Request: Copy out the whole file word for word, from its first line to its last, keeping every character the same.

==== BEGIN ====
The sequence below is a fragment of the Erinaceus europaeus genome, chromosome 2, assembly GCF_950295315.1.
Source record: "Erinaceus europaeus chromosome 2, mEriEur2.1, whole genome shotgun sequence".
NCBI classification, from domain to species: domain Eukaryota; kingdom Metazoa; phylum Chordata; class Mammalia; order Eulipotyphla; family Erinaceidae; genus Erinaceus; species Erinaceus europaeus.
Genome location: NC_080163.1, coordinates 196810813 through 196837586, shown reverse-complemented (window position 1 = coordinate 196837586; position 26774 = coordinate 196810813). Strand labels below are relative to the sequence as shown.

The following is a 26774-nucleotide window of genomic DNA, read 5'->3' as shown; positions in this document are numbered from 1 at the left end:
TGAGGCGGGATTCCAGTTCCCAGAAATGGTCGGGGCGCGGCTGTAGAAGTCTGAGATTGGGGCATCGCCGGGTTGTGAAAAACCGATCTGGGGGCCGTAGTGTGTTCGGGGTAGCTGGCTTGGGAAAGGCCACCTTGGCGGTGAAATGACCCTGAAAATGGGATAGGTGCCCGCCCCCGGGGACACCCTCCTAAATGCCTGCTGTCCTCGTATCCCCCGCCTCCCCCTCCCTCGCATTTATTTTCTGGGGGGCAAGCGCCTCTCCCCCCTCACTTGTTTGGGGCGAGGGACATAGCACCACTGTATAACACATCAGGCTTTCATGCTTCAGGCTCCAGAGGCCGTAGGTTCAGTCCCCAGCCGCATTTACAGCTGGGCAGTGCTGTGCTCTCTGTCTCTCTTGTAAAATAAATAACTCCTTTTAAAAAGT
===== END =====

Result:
The sequence below is a fragment of the Erinaceus europaeus genome, chromosome 2, assembly GCF_950295315.1.
Source record: "Erinaceus europaeus chromosome 2, mEriEur2.1, whole genome shotgun sequence".
NCBI classification, from domain to species: domain Eukaryota; kingdom Metazoa; phylum Chordata; class Mammalia; order Eulipotyphla; family Erinaceidae; genus Erinaceus; species Erinaceus europaeus.
Genome location: NC_080163.1, coordinates 196810813 through 196837586, shown reverse-complemented (window position 1 = coordinate 196837586; position 26774 = coordinate 196810813). Strand labels below are relative to the sequence as shown.

The following is a 26774-nucleotide window of genomic DNA, read 5'->3' as shown; positions in this document are numbered from 1 at the left end:
TGAGGCGGGATTCCAGTTCCCAGAAATGGTCGGGGCGCGGCTGTAGAAGTCTGAGATTGGGGCATCGCCGGGTTGTGAAAAACCGATCTGGGGGCCGTAGTGTGTTCGGGGTAGCTGGCTTGGGAAAGGCCACCTTGGCGGTGAAATGACCCTGAAAATGGGATAGGTGCCCGCCCCCGGGGACACCCTCCTAAATGCCTGCTGTCCTCGTATCCCCCGCCTCCCCCTCCCTCGCATTTATTTTCTGGGGGGCAAGCGCCTCTCCCCCCTCACTTGTTTGGGGCGAGGGACATAGCACCACTGTATAACACATCAGGCTTTCATGCTTCAGGCTCCAGAGGCCGTAGGTTCAGTCCCCAGCCGCATTTACAGCTGGGCAGTGCTGTGCTCTCTGTCTCTCTTGTAAAATAAATAACTCCTTTTAAAAAGT